And so, the serpentine course of this Labour leadership race reaches its end. The deadline to vote is this Wednesday at noon.
Jeremy Corbyn, the socialist firebrand, on the one side and Owen Smith, the parliamentary Labour Party (PLP) sweetheart. It’s been a deeply ideological battle; a bitter civil war between the Labour Party’s two different camps.
It’s been a wonderful story for the media, it practically writes itself. The emphasis on drama is understandable (newspapers need to be sold, after all). But any talk of actual, nuanced policy proposals has been lost in the political pantomime.
To inject a little more substance into the simplified ‘Commie vs. Blairite’ narrative, we’ve decided to look at what Corbyn and Smith have planned for business in this country.
So if you’re voting on Wednesday, know what you’re actually voting for.
Okay, no prizes if you predicted the strong influence of socialist ideals on Corbyn’s policy platform. And not the soft, centrist corporate friendly ‘socialism’ of New Labour either; it’s a platform with a potent twentieth century flavour.
Under Corbyn, the worker – that old leading man of the far left – takes centre stage. Corbyn has repeatedly promised to end zero hours contracts and promises to oversee a new golden age for collective bargaining (mainly through enshrining the right to union participation in legislation and repealing the Blair government’s 1999 Trade Union Act).
If the worker is centre stage for Corbyn, then government-led public investment is the stage itself. Corbyn has pledged £500bn for a massive public stimulus, nationalising the railroads and buses, and rebuilding bridges and roads.
This £500bn would be apportioned out by a new national investment bank (supplemented by smaller regional banks). Investment, Corbyn’s campaign says, will focus heavily on “high speed broadband, energy, transport and homes that our country needs” and “allow good businesses to thrive, and support a new generation of co-operative enterprises”.
On a more granular level, Corbyn promises rent control for small businesses to stop them being frozen out of expensive urban environments. This good news, however, is tempered by Corbyn’s strong commitment to increasing the minimum wage. If you weren’t a fan of George Osborne’s pretty modest National Living Wage of £7.20 per hour for those aged 25 and over, Corbyn’s hike would be hard to swallow (although we don’t know what rate he would set yet).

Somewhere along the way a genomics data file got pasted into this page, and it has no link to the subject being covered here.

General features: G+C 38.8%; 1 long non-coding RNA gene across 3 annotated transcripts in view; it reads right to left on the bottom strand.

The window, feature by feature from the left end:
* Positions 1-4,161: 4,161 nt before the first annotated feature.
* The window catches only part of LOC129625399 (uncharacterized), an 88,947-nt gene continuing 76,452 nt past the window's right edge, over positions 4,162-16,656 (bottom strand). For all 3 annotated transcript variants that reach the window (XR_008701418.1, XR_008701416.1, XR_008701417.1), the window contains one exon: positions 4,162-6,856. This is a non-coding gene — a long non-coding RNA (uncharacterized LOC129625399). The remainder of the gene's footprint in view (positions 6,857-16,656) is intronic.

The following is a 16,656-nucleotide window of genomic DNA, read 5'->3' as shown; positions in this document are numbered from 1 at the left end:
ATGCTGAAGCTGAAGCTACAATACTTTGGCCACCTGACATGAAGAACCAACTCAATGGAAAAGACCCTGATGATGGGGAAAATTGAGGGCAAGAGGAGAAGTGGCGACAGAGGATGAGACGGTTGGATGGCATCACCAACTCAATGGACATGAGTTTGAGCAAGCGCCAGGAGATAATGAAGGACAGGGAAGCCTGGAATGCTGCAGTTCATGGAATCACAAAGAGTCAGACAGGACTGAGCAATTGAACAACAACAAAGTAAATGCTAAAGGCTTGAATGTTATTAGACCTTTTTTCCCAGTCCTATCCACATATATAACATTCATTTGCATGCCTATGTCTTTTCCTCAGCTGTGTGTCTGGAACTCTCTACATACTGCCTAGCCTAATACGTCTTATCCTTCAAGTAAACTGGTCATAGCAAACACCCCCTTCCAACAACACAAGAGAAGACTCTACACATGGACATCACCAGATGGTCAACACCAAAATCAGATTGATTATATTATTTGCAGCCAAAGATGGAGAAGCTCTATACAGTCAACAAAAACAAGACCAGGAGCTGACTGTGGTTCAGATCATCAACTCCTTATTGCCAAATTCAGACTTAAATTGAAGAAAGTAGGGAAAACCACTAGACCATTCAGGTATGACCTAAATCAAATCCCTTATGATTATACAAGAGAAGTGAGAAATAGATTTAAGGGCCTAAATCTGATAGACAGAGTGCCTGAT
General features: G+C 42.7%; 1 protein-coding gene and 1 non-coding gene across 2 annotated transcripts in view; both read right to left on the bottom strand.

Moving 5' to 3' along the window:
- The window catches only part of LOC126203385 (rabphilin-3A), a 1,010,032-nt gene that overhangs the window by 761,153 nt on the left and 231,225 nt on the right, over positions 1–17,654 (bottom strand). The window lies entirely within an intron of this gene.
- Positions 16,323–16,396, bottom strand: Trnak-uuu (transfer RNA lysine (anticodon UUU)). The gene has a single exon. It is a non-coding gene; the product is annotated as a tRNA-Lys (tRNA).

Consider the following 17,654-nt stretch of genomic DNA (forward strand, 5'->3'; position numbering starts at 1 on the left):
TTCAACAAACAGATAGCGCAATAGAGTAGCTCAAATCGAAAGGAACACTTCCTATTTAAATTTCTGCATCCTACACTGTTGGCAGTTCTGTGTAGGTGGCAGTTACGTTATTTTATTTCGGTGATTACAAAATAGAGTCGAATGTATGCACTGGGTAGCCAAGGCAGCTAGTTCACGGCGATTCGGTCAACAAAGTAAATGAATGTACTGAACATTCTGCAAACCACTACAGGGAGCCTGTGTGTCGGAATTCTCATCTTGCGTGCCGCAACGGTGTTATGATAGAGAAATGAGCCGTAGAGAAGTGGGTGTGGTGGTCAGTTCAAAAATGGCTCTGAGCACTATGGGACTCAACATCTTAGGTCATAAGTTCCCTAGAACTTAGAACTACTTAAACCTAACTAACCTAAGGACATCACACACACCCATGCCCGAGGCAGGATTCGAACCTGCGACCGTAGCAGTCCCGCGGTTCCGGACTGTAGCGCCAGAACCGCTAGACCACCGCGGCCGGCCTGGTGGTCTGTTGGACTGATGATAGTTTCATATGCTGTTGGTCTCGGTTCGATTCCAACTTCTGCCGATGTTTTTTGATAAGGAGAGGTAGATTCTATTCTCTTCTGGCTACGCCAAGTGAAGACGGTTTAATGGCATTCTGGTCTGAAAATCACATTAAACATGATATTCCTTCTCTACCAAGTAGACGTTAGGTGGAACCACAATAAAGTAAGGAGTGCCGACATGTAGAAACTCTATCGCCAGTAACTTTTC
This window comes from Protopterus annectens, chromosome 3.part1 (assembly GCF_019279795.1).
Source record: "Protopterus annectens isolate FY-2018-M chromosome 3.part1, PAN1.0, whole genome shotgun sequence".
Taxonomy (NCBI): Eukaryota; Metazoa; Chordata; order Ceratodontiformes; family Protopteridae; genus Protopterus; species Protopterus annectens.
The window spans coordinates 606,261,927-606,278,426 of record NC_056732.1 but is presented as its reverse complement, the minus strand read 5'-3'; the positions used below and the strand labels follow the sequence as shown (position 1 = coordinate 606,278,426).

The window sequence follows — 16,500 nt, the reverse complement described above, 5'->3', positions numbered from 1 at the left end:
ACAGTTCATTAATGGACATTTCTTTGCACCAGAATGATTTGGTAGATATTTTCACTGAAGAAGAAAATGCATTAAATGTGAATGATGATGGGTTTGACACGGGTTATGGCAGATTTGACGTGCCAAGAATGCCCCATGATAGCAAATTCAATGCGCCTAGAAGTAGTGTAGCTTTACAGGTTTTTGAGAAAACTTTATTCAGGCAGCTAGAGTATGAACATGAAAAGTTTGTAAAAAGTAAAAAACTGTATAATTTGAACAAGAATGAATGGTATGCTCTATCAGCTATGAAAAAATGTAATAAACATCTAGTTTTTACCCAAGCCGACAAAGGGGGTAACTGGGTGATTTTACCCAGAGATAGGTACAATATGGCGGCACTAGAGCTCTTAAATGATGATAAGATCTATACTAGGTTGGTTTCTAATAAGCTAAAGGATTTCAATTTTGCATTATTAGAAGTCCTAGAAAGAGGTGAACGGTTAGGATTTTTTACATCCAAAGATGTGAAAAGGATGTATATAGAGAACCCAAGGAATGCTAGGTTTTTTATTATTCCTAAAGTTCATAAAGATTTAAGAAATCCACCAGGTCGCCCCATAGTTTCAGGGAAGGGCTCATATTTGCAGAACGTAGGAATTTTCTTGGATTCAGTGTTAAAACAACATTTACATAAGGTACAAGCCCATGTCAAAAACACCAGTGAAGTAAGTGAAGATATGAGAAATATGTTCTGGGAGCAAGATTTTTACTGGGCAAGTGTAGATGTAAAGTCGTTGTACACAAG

The Corbyn campaign has promised to freeze small business rates, however. This freeze will be paid by “modest increases” in the corporation tax rate. As far as tax goes, Corbyn has, since his first day in the leader’s seat, promised to crack down on tax avoidance (specifically the corporate variety).
Much has been made of Corbyn’s left wing bona fides, but Smith doesn’t lag far behind when it comes to lefty policy proposals.
Smith has tried to cast himself as the more pragmatic socialist, contrasted to Corbyn’s grumpier, hard-line leftism. “We need revolution not evolution. Not some misty-eyed romantic notion of a revolution to overthrow capitalism and return to a socialist nirvana. But a cold-eyed, practical, socialist revolution where we build a better Britain and look the country in the eye and say ‘this is possible’,” he said during a speech in late July.
That said, in many respects, Smith matches Corbyn stride-for-stride on policy.
At the heart of Smith’s economic proposals is “a pledge to focus on equality of outcome, not equality of opportunity”.
Smith’s campaign has said that it will scrap the Department of Work and Pensions. Instead, it will become two separate departments: one focusing on labour and one on social welfare.
Zero hours contracts will be banned and the public sector pay freeze will be discontinued.
And, in an eye-catching pledge, Smith says he will implement “modern wage councils for hotel shop, and care workers to strengthen terms and conditions”. There will also be an extension to the right of information and consultation when it comes to redundancies all workplaces over 50 people (Smith has repeatedly name dropped BHS). Workers would also have to be represented on remuneration committees.
As far as public investment, Smith has made the bold move to appropriate the label of Franklin Roosevelt’s New Deal. “A British New Deal,” says Smith, that will offer a chunky investment of £200bn in public stimulus.
And, if the Great British Bake Off has captured the collective British imagination, Smith hopes his Great British Tory Tax Repeal will have the same popularity. Smith has promised to “reinstate the 50p top rate of income tax, reverse the reductions in corporation tax due to take place over the next four years, reverse cuts to inheritance tax announced in the Summer Budget, reverse cuts to capital gains tax announced in the Summer Budget and introduce a new wealth tax on the top 1% earners”.
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